Careers in travel and tourism are taking off

Travel jobs are on the rise, and hiring in the industry is only expected to increase.

Careers in travel and tourism are taking off

Travel jobs are your ticket to a great career.

Travel and tourism jobs in the U.S. are taking off. From 2010 to 2018, travel jobs increased 22% compared to only 17% of jobs in the rest of the private sector, according to a recent report from the U.S. Travel Association. In addition, as of last year, domestic and international travelers in the U.S. supported a whopping 8.9 million American jobs, and hiring in the industry is only expected to increase.

A 2018 PriceWaterhouseCoopers LLP survey of members of the United States Tour Operators Association (USTOA) found that more than half (58%) of U.S. tour operators plan to increase staff this year, with one-third projecting as many as 11 to 25 new hires.

So, what do all these numbers mean for travel jobs today, the future of the industry, and job seekers? Monster spoke to David Huether, senior vice president for research at the U.S. Travel Association, for insights.

Sectors with the fastest job growth

Though travel and tourism jobs are growing across the industry as a whole, there are a few concentration areas where it's happening remarkably quickly. “The areas with the biggest job growth within the past year have been in food services and recreation and amusement,” Huether says. “[Those sectors] accounted for about 70% of the growth in travel industry employment.”

Hotel jobs are also on the rise, with spending on lodging increasing from both leisure and business travelers year over year. And, as ecotourism becomes more popular, sustainable tourism jobs will rise as well—in fact, 71% of global travelers said they think travel companies should offer more sustainable travel choices,’s 2019 Sustainable Travel Report found.

Where travel jobs are booming

Travel employment increased in all 50 states (and in Washington, D.C) from 2010 to 2017, the U.S. Travel Association reports. “Unsurprisingly, the largest job increases were in California, Florida, Texas, New York, and Nevada, which are all large states,” says Huether. The industry’s job growth is also increasing rapidly in Idaho, Utah, Colorado, and Washington. “These smaller states are often building from a smaller base of travel jobs, so they’re going to have high job growth rates,” Huether explains.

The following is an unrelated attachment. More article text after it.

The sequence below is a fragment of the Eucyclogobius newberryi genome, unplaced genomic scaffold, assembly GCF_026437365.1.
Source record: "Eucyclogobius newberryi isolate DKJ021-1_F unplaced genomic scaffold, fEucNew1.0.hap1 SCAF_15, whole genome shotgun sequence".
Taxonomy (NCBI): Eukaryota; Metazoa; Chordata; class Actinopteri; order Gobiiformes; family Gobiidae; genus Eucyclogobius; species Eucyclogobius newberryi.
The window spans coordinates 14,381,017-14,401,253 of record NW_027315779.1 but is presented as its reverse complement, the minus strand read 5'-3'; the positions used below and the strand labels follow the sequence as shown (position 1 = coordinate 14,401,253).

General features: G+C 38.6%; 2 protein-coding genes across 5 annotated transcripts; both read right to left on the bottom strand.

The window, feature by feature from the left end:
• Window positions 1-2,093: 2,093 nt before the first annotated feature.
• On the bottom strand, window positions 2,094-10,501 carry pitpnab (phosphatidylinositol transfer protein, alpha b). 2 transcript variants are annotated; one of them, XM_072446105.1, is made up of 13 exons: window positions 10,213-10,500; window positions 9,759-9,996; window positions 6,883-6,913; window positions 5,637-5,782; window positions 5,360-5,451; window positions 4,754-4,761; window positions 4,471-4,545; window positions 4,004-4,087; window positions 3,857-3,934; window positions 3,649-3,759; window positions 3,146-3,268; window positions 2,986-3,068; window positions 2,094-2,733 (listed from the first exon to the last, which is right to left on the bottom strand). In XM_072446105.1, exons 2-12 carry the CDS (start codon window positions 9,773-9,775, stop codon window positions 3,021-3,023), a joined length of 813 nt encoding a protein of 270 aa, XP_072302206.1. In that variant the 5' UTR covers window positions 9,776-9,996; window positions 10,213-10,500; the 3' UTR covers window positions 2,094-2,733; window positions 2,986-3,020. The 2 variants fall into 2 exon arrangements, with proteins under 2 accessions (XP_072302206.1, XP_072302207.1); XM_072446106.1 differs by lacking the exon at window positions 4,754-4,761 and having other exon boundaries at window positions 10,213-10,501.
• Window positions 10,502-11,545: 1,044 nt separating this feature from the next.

What’s fueling the job growth

A few key factors are powering travel and tourism job growth. “If you take a big step back, the general health of the U.S. economy and the increase in consumer spending is helping the travel industry a lot,” Huether says. Case in point: From 2009 to 2017, U.S. hotel gross spending grew from $116 billion to $185 billion, and airline revenue jumped from $155 billion to $222 billion, according to Deloitte’s 2019 U.S. Travel and Hospitality Outlook.

Small businesses within the travel and tourism industry are also benefiting—with travel-dependent leisure and hospitality serving as the largest small-business employer in the nation, according to U.S. Travel Association research. Greater business travel spending is also fueling job growth, Huether says, “as corporate profits have increased over the last several years.”

Another thing to consider: Pilots, flight attendants, and other airline-supported jobs and airport jobs are projected to grow significantly, with the International Air Transport Association predicting that, over the next 20 years, air travel will double.

How much you can expect to earn

The average career salary of Americans whose first job was in travel is $82,000, according to U.S. Travel Association data from 2015 (the most recent data available). Moreover, two in five workers within that group are now earning more than $100,000 a year. That’s a healthy wage, especially considering that only one-third of Americans with a first job in travel have earned a bachelor’s degree.

More specifically, here are the average salaries for a few common travel and tourism occupations (according to the U.S. Bureau of Labor Statistics):

Important job skills

This is a service industry, first and foremost—meaning workers must have patience, flexibility, and excellent interpersonal skills to succeed in the field. Cultural sensitivity and awareness are also critical for many travel jobs, as tourism professionals interact with people from different countries and cultures.

A smart career for people returning to the workforce

Nearly a third of Americans (31%) re-entering the workforce do so through a job in the travel industry, compared to just 12% in manufacturing and 8% in health care, according to the U.S. Travel Association’s Made in America: Travel’s Contribution to Workforce Development study. Translation: If you left the workforce to raise a family, care for a loved one, or retire, a travel job could be a great way for you reignite your career.

Help your job search take off

If your bags and packed and you’re ready to go, the next thing you need is a job that can take you places. Need help finding travel industry jobs? Join Monster for free today. As a member, you can upload up to five versions of your cover letter and resume—each tailored to different types of travel jobs that interest you. Recruiters search Monster every day looking to fill top jobs with qualified candidates, just like you. Additionally, you can get job alerts sent directly to your inbox to cut down on time spent looking through ads. When it comes to your career, the sky’s the limit.